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Wednesday, 8 August, 2001, 12:27 GMT 13:27 UK
Israel and Turkey: An intriguing alliance
Ariel Sharon and Bulent Ecevit
Ariel Sharon with his Turkish counterpart Bulent Ecevit
The Israeli-Turkish relationship is an alliance of military heavyweights who both suffer from a sense of regional isolation, says the BBC's Defence Correspondent Jonathan Marcus

The relationship between Israel and Turkey is one of the most intriguing factors to develop in the region since the end of the Cold War.

While neither country accepts that it is a military alliance as such, it undoubtedly has important security as well as political and economic aspects.

Israeli Prime Minister Ariel Sharon's visit to Ankara is all about bolstering bilateral ties at a time when there is growing dismay within the Turkish Government at the Palestinians' plight.

Israeli tank
Israel is negotiating to upgrade Turkey's tanks

And the fact that the relationship has survived, despite Middle East tensions, underlines its importance to both countries.

There is a public and a private face of this quasi-alliance and it is only possible to speculate on the intelligence sharing and contingency-planning that may be going on behind the scenes.

Shared security concerns

Israel and Turkey were drawn towards each other because of shared security concerns - both countries worry about potential developments in Syria, Iraq and Iran and both are aware of the threat from ballistic missiles.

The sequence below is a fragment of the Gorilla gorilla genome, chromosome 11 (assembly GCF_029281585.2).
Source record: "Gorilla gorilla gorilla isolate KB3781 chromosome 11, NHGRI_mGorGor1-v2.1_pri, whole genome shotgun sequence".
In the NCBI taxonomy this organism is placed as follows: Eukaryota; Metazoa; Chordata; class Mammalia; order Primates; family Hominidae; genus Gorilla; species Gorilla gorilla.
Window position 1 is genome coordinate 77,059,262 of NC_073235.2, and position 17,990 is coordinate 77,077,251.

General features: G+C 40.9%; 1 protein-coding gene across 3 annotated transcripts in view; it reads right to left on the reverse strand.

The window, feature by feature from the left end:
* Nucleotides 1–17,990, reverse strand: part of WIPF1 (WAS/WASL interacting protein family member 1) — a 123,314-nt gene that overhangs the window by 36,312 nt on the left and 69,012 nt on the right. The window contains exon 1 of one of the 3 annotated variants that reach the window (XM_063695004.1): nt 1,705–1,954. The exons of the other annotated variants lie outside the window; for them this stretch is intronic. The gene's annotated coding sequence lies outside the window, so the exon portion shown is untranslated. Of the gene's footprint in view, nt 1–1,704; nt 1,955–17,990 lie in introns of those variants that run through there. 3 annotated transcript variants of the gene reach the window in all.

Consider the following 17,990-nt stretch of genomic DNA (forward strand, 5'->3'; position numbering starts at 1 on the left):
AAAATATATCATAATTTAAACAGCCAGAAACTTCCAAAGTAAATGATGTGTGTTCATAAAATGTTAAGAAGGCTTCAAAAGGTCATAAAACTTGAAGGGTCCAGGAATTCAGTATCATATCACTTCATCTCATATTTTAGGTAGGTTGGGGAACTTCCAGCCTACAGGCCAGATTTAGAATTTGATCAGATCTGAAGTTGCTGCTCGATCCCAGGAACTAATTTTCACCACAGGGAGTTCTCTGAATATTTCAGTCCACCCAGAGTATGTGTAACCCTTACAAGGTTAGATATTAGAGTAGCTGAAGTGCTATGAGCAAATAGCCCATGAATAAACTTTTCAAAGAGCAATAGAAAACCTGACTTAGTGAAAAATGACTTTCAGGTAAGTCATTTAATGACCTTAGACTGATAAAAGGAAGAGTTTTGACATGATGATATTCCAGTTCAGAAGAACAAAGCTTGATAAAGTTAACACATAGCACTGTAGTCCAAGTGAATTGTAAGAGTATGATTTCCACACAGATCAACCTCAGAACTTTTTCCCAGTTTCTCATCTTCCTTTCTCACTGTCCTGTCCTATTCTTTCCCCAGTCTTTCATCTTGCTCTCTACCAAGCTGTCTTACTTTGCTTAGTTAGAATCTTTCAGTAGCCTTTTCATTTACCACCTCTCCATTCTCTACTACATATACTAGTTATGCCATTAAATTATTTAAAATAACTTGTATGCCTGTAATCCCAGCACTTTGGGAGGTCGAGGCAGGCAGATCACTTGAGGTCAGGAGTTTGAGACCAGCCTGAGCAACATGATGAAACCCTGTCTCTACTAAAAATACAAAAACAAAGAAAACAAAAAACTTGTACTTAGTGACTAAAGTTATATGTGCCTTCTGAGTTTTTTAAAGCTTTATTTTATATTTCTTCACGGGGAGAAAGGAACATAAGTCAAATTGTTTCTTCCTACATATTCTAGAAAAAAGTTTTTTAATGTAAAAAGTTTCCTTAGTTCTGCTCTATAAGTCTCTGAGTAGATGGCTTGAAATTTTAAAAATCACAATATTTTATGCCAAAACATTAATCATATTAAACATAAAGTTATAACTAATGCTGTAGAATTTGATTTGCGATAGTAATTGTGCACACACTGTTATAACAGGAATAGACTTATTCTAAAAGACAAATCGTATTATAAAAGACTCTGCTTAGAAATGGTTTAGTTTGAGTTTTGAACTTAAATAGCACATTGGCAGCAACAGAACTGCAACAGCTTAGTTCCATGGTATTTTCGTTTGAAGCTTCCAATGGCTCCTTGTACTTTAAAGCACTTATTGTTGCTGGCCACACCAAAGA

Ankara is eager to get US approval to buy Israel's Arrow anti-missile system.

It is easy to see what Turkey is getting from the deal - Israeli arms and military know-how are an important element in Turkey's modernisation plans.

Poster criticising Ariel Sharon's visit
The relationship has survived despite Middle East tensions
Israel has upgraded Turkish warplanes, it is negotiating to upgrade Turkey's older US-supplied tanks, and this military dimension is only part of a much broader economic relationship linking the two countries.

Israel's arms industry, which is seen as essential in maintaining the country's qualitative military edge, has eagerly seized upon the Turkish contracts.

Joint exercises

Israeli warplanes have conducted training flights in Turkish air space and there have been joint naval exercises.

Israel and Turkey are the region's two military heavyweights and both can clearly benefit from these ties.

But the Israel-Turkey links must be seen in a wider geo-political context. Both countries see themselves as somewhat isolated in the region.

Turkey's efforts to join the EU have so far been rebuffed.

The intifada has undone much of Israel's sense of well-being in its relations with the outside world.

Triangular dynamic

Both Israel and Turkey are close allies of the United States, but both sometimes have their differences with Washington.

The Turks believe that the US is often unwilling to share advanced military technologies with Ankara.

Turkish protesters
There is growing Turkish dismay at the Palestinians' plight

And the current crisis in Gaza and the West Bank has clearly caused strains between Israel and Washington.

So there is a triangular dynamic, with both governments asserting their strong ties to the US but also emphasising their bilateral relationship as a means of diversifying their strategic contacts.

The Israel-Turkish relationship cannot supplant links with Washington for either government.

But it is nonetheless a mutually beneficial in an increasingly complex world.

With every sign that the Palestinian intifada will continue, it will be a priority for both Turkey and Israel to protect their relationship from disagreements over day-to-day events in Gaza and the West Bank.

See also:

02 Mar 01 | Middle East
Israel gets new defence chief
29 Apr 98 | ISRAEL TODAY
Israel sharpens its military strategy
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